5. Soybeans are high in phytic acid, a substance that blocks the uptake of the essential minerals calcium, magnesium, copper, iron and especially zinc, in the intestinal tract.
  6. Soy products contain high levels of aluminum, leached from the aluminum tanks in which they are acid washed and processed at high temperatures.
  7. Nitrites, which are potent carcinogens, are formed during the spray-drying of soy.
  8. Soy Protein Isolates, which are shown to enlarge the pancreas and thyroid and increase fatty acid deposits in the liver.
  9. Soy contains toxic isoflavones.
  10. Soy foods have a high concentration of goitrogens which block production of thyroid hormones.

Cheap, Easy Tips for Preparing Baby Food  

One tool that's really helpful in making your own baby food is the Beaba Babycook steamer that also purees the food. Check out this website for their products: http://www.beabausa.com. It saves me soooo much time from doing it with all the pots and steamers & strainers & a food processor... The silicone freezing containers are great -- BPA free and perfect for freezing small portions.
In Super Baby Food, she does use the microwave, which kills the nutrients in all foods. Never use a microwave for baby food. You can heat up any food by putting a shallow dish of water in the microwave until it's hot and then set the baby dishes in the water & stir until warm.

Here's a good link for homemade baby food recipes.

**Why Avocado?

Avocado contains health-promoting monounsaturated fats.
Your baby's body needs these fats for the healthy development of his brain and central nervous system. One of these fats, oleic acid, is believed to help lower cholesterol.

Potassium
Avocado is an excellent source of potassium, containing around 60% more of this valuable mineral than bananas!
Potassium plays an important role in the regulation of blood pressure and, in later life, can help prevent heart disease, strokes and hypertension (high blood pressure).

Lutein
Lutein is a carotenoid (a nutrient in the pigment that gives certain fruits and vegetables their color). A natural anti-oxidant, lutein is responsible for promoting healthy skin and eyes.

Avocados also contain the following important nutrients
  • folate
  • fiber
  • vitamin E
  • iron
  • copper
  • beta-carotene
  • vitamin K
  • B vitamins

Avocado Baby Food - Hidden Benefits
Not only is avocado baby food highly nutritious in its own right, avocado actually helps your baby's body more efficiently absorb the nutrients from OTHER fruits and veggies he eats them with!
Back in 2005, an interesting article about avocado was published in the Journal of Nutrition. It revealed that tests had shown how adding avocado to salad and salsa
"...significantly enhances carotenoid absorption"
and that
"...adding avocado fruit to carotenoid-containing meals as a lipid source can facilitate carotenoid absorption while offering additional nutritional benefits"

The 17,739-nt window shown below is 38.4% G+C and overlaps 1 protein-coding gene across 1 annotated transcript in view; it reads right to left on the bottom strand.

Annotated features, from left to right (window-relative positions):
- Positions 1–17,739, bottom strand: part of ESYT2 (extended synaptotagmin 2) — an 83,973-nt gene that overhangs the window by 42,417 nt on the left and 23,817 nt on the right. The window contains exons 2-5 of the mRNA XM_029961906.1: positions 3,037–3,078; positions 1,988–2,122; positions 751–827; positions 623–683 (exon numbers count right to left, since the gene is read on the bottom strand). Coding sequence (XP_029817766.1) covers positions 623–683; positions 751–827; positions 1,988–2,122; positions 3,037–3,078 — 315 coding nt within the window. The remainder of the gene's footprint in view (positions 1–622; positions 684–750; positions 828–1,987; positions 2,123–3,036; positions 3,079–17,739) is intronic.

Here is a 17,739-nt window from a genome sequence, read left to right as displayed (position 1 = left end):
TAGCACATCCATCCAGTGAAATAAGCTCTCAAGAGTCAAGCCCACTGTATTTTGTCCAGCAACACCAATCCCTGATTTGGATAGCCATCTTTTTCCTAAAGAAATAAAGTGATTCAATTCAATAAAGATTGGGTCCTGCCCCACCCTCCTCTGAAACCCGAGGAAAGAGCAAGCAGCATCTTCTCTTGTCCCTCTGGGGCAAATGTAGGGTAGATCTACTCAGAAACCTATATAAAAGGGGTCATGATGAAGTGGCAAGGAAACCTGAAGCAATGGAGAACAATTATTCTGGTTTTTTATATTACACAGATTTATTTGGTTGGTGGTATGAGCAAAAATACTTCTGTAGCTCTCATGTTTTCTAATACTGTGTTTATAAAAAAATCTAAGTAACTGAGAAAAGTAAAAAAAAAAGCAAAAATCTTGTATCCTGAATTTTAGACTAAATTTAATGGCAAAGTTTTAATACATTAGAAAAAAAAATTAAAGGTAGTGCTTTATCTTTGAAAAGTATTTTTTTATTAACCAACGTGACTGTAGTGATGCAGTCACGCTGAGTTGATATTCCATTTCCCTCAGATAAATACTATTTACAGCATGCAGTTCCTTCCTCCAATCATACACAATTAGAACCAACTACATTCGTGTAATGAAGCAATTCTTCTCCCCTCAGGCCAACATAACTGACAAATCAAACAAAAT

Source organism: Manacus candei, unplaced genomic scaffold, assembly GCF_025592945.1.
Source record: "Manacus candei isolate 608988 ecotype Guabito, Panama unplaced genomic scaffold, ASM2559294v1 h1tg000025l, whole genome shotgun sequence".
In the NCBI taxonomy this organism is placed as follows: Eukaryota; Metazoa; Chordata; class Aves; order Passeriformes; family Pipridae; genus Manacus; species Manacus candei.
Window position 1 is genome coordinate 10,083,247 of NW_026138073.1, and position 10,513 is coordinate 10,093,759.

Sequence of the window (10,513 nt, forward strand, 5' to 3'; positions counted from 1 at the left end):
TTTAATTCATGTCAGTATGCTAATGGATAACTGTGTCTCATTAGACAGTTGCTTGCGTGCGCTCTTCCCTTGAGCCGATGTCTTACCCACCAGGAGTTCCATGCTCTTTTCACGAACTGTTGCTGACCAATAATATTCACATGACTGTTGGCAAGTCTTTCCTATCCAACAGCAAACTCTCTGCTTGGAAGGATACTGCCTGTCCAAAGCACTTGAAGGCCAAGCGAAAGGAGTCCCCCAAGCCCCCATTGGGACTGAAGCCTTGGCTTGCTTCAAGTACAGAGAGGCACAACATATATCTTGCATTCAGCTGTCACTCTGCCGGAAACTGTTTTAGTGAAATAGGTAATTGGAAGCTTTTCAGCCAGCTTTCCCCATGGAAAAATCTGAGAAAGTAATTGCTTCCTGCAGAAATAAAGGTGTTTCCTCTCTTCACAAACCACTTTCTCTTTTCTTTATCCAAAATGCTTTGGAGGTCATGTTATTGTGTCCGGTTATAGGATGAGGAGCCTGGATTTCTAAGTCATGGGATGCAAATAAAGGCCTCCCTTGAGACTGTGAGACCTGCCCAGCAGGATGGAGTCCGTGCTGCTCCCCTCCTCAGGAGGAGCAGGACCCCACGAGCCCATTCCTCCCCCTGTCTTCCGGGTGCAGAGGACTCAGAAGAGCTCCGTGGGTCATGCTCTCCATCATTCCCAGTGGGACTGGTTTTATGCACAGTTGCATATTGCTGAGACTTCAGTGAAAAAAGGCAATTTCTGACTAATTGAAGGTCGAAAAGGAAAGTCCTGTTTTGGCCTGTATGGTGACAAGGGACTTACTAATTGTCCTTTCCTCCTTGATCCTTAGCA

Lipids - organic compounds that are necessary for healthy cell growth.
Carotenoids are soluble in fat. Avocados are rich in monounsaturated fats, so it is believed that eating carotenoid-rich foods along with them makes the carotenoids more 'bioavailable' (which means that the body is able to absorb them more easily).

In addition to the wide range of nutritive benefits we mentioned earlier, avocados are highly digestible, rarely responsible for any type of allergic reaction and do not cause constipation.

Due to their high calorie content, avocados are an excellent food for babies with feeding difficulties (infant reflux, for example). Babies such as these will benefit from a generous amount of calories in a small quantity of food.
*Why coconut oil?

Coconut oil is important for our kids. Not only does it help support the thyroid but it also helps prevent Alzheimer's disease.

This link explains coconut oil and Alzheimer's: https://sites.google.com/site/superdownsyndrome/alzheimers/coconut-oil-and-ad

This link explains about hypothyroidism and coconut oil (and much more): http://www.naturodoc.com/library/nutrition/coconut_oil.htm

Here's an except:

Coconut oil acts as a catalyst to the metabolic activities of the body. It not only regulates, but the proper dosage will bring to moderation all the functions necessary to burn energy and consume calories. Coconut oil consumption creates a hormonal balance and raises the stamina and energy and also brings about mood stability.If coupled with a healthy diet and reduced intake of toxins (such as wheat flour, potatoes, refined sugar and other foods that rate high on the glycemic index) then the results will be immediate and physically noticeable. Not only do the symptoms of hypothyroidism disappear but also the body will feel fit and rejuvenated in comparison to the state of lethargy that is generally caused by a low hormonal level.

(Coconut oil is not a CURE for hypothyroidism, but it works really well to support the thyroid.)

I give Jett a tablespoon a day (mixed in with almost anything he eats). He loves it. It's easy to feed him (okay, I let him feed this to himself) because it just soaks into his skin and easily washes out of everything.

Once your little one is older, you may want to look into cooking with other parts of the coconut. I have tons of gluten free recipes I have posted using coconut flour, etc. (Lots of times our kids can't tolerate gluten.) 


Sources

http://www.wholeliving.com/134734/power-foods-butternut-squash
http://www.who.int/topics/breastfeeding/en/
http://thedeliciousrevolution.com/cleanse/why-avoid-soy/
http://wholesomebabyfood.momtastic.co/introducingfishtobaby.htm#F7Go1lymeqRLvBr1.99 
http://wholesomebabyfood.momtastic.com/meats.htm#DV0kjQqOqjIXwzaP.99 

3 comments:

Linda said...

i am just now reading sections of your blog. i really wish i came across all these info before my child was born. i'm 8 mos. late.but i guess better late than never. you mentioned yogurt, i thought milk can't be introduced yet until 12 mos. old? also where and what brand do you buy your coconut oil?

Unknown said...

My 6 month old with Down Syndrome has been transitioning the past couple weeks and stool is very very soft still? Therapist recommended adding rice cereal to pureed food? But I thought it was not good for them?

Andi Durkin said...

Yes, as stated above, avoid rice. You can thicken liquids in a healthy way with chia seeds, flax seed meal or grassfed beef gelatin. Soak the chia seeds or flaxseed meal first for about 5 minutes in cold or warm liquid.